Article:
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Anne Marbury Hutchinson was born in England to Francis Marbury, a Minister who had strong religious beliefs that clearly had a life long effect on her. Her father’s views were so intensely held and critical of the prevailing Church views that he was tried and sent to jail for two years.
Anne married Will Hutchinson and with 11 of their 14 children came to the Massachusetts Bay Colony with the Reverend John Cotton who believed in absolute grace. This did not completely conform with the Puritan teachings of the times.
Once in Massachusetts, Anne began having Bible meetings, at first only with women, but men soon joined the “discussions.” These meetings were denounced by the Puritan leaders as “confusing to the faithful.”
Because of her questioning of the Puritan dictates, Anne was tried in civil court for “traducing the ministries.” John Winthrop presided. She countered citing a passage from Titus that the “elder women should instruct the younger.” She was called a heretic and an instrument of the devil. She was excommunicated and banished. She traveled six days on foot and with Roger Williams began the settlement that eventually became Rhode Island.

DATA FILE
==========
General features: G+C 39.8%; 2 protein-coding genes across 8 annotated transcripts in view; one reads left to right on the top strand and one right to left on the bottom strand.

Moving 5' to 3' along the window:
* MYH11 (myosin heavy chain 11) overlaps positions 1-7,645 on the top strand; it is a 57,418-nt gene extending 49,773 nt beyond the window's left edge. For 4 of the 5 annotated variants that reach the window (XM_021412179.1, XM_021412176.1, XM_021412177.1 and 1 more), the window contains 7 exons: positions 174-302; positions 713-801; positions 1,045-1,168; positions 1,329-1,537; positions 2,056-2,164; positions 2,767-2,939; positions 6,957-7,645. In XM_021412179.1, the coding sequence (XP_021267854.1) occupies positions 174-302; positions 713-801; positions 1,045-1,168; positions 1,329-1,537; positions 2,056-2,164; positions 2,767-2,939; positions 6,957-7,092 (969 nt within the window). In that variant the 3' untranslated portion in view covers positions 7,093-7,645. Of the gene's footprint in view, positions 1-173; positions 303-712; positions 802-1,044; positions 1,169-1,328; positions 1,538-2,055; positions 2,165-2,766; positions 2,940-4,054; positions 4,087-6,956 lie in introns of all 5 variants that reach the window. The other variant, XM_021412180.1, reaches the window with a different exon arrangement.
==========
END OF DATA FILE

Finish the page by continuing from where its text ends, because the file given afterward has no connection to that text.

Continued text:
However, Massachusetts was periodically approached by the governor of Rhode Island to become part of the United Colonies. This caused Anne much anxiety and wanting to be completely out of the jurisdiction of the Massachusetts Bay Colony, she and seven of her children, some servants and a son-in-law made their way to New Amsterdam where she settled in what is now East Chester.
In New Amsterdam, she knew her religious views would be tolerated. Sadly and despite having gotten along well with the Narraganssets tribes in Massachusetts, she and her family were massacred by the Siwanoys.
Our Mission:The National Society of The Colonial Dames of America actively promotes our national heritage through historic preservation, patriotic service, and educational projects.